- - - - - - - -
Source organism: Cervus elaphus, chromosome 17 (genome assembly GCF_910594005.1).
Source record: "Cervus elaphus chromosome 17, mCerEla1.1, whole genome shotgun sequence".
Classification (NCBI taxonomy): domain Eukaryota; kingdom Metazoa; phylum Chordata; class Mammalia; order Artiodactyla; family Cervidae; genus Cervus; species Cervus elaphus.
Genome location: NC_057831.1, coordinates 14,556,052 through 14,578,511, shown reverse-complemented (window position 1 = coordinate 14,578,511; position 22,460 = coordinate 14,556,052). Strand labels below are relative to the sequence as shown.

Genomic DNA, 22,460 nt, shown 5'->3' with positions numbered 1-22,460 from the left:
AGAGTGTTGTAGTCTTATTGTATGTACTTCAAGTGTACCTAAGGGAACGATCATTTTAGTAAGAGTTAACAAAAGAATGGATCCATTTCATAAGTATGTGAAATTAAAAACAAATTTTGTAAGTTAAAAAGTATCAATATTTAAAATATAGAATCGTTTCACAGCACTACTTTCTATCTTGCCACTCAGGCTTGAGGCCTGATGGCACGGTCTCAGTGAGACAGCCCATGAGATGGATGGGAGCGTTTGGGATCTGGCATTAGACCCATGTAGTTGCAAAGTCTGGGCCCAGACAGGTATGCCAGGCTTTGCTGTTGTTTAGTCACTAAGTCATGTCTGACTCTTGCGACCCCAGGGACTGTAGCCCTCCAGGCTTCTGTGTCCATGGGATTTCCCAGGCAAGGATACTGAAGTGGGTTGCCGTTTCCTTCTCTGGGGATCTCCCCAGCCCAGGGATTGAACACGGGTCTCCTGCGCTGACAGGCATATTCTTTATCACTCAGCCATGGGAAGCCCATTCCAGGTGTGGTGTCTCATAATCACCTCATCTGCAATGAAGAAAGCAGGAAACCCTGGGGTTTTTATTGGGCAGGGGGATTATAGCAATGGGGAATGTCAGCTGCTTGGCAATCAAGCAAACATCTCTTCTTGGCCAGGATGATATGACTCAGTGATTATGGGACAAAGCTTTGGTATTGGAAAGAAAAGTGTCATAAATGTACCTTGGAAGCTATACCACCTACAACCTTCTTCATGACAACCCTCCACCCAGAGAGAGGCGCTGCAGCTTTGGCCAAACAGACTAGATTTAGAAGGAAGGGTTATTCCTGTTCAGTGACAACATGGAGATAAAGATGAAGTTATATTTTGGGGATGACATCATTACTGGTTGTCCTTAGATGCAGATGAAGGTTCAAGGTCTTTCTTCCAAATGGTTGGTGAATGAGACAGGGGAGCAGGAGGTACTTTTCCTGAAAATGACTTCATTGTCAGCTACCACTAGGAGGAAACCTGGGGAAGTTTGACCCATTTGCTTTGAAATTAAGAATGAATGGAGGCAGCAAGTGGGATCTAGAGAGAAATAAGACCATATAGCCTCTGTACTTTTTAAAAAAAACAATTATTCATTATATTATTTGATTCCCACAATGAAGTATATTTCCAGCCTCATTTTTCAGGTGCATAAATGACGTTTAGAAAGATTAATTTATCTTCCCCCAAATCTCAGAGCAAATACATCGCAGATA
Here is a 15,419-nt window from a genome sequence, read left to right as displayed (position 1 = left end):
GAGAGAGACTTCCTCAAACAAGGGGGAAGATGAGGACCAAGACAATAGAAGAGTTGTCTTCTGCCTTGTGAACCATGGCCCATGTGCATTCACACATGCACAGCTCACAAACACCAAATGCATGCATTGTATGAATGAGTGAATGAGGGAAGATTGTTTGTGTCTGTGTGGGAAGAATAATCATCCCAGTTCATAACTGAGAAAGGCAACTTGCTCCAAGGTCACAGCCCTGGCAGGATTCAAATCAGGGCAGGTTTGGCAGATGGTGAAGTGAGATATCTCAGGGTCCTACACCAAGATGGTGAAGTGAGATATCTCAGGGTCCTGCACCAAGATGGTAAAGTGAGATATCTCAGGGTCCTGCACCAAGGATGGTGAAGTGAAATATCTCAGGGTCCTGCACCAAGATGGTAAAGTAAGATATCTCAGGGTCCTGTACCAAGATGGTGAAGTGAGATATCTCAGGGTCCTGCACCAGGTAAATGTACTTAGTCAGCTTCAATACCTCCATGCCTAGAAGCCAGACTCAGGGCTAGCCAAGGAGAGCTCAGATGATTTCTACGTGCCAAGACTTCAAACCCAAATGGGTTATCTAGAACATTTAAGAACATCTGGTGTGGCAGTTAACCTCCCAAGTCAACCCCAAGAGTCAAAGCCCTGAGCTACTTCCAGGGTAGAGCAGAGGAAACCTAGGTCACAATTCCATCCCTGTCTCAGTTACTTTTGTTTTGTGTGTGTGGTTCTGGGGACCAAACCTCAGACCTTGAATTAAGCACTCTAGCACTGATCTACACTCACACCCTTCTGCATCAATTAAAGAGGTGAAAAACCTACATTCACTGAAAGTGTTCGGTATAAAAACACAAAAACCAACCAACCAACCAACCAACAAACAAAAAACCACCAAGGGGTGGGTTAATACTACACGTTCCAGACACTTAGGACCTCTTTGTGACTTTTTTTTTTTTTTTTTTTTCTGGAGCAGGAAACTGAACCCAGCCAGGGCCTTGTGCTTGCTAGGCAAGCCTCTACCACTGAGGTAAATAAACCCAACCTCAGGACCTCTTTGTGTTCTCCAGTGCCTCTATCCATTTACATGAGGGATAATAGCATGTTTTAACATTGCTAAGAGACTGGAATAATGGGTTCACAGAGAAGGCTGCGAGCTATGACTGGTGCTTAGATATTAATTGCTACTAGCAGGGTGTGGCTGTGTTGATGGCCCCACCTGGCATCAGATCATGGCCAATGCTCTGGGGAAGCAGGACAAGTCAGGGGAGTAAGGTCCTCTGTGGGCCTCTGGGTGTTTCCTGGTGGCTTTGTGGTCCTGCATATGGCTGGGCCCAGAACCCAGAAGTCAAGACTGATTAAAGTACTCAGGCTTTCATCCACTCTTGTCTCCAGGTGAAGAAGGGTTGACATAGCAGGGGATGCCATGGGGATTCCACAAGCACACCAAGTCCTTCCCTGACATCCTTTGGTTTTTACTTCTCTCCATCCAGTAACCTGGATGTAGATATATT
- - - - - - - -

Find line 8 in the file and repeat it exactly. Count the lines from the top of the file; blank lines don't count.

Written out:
GAGAGAGACTTCCTCAAACAAGGGGGAAGATGAGGACCAAGACAATAGAAGAGTTGTCTTCTGCCTTGTGAACCATGGCCCATGTGCATTCACACATGCACAGCTCACAAACACCAAATGCATGCATTGTATGAATGAGTGAATGAGGGAAGATTGTTTGTGTCTGTGTGGGAAGAATAATCATCCCAGTTCATAACTGAGAAAGGCAACTTGCTCCAAGGTCACAGCCCTGGCAGGATTCAAATCAGGGCAGGTTTGGCAGATGGTGAAGTGAGATATCTCAGGGTCCTACACCAAGATGGTGAAGTGAGATATCTCAGGGTCCTGCACCAAGATGGTAAAGTGAGATATCTCAGGGTCCTGCACCAAGGATGGTGAAGTGAAATATCTCAGGGTCCTGCACCAAGATGGTAAAGTAAGATATCTCAGGGTCCTGTACCAAGATGGTGAAGTGAGATATCTCAGGGTCCTGCACCAGGTAAATGTACTTAGTCAGCTTCAATACCTCCATGCCTAGAAGCCAGACTCAGGGCTAGCCAAGGAGAGCTCAGATGATTTCTACGTGCCAAGACTTCAAACCCAAATGGGTTATCTAGAACATTTAAGAACATCTGGTGTGGCAGTTAACCTCCCAAGTCAACCCCAAGAGTCAAAGCCCTGAGCTACTTCCAGGGTAGAGCAGAGGAAACCTAGGTCACAATTCCATCCCTGTCTCAGTTACTTTTGTTTTGTGTGTGTGGTTCTGGGGACCAAACCTCAGACCTTGAATTAAGCACTCTAGCACTGATCTACACTCACACCCTTCTGCATCAATTAAAGAGGTGAAAAACCTACATTCACTGAAAGTGTTCGGTATAAAAACACAAAAACCAACCAACCAACCAACCAACAAACAAAAAACCACCAAGGGGTGGGTTAATACTACACGTTCCAGACACTTAGGACCTCTTTGTGACTTTTTTTTTTTTTTTTTTTTCTGGAGCAGGAAACTGAACCCAGCCAGGGCCTTGTGCTTGCTAGGCAAGCCTCTACCACTGAGGTAAATAAACCCAACCTCAGGACCTCTTTGTGTTCTCCAGTGCCTCTATCCATTTACATGAGGGATAATAGCATGTTTTAACATTGCTAAGAGACTGGAATAATGGGTTCACAGAGAAGGCTGCGAGCTATGACTGGTGCTTAGATATTAATTGCTACTAGCAGGGTGTGGCTGTGTTGATGGCCCCACCTGGCATCAGATCATGGCCAATGCTCTGGGGAAGCAGGACAAGTCAGGGGAGTAAGGTCCTCTGTGGGCCTCTGGGTGTTTCCTGGTGGCTTTGTGGTCCTGCATATGGCTGGGCCCAGAACCCAGAAGTCAAGACTGATTAAAGTACTCAGGCTTTCATCCACTCTTGTCTCCAGGTGAAGAAGGGTTGACATAGCAGGGGATGCCATGGGGATTCCACAAGCACACCAAGTCCTTCCCTGACATCCTTTGGTTTTTACTTCTCTCCATCCAGTAACCTGGATGTAGATATATT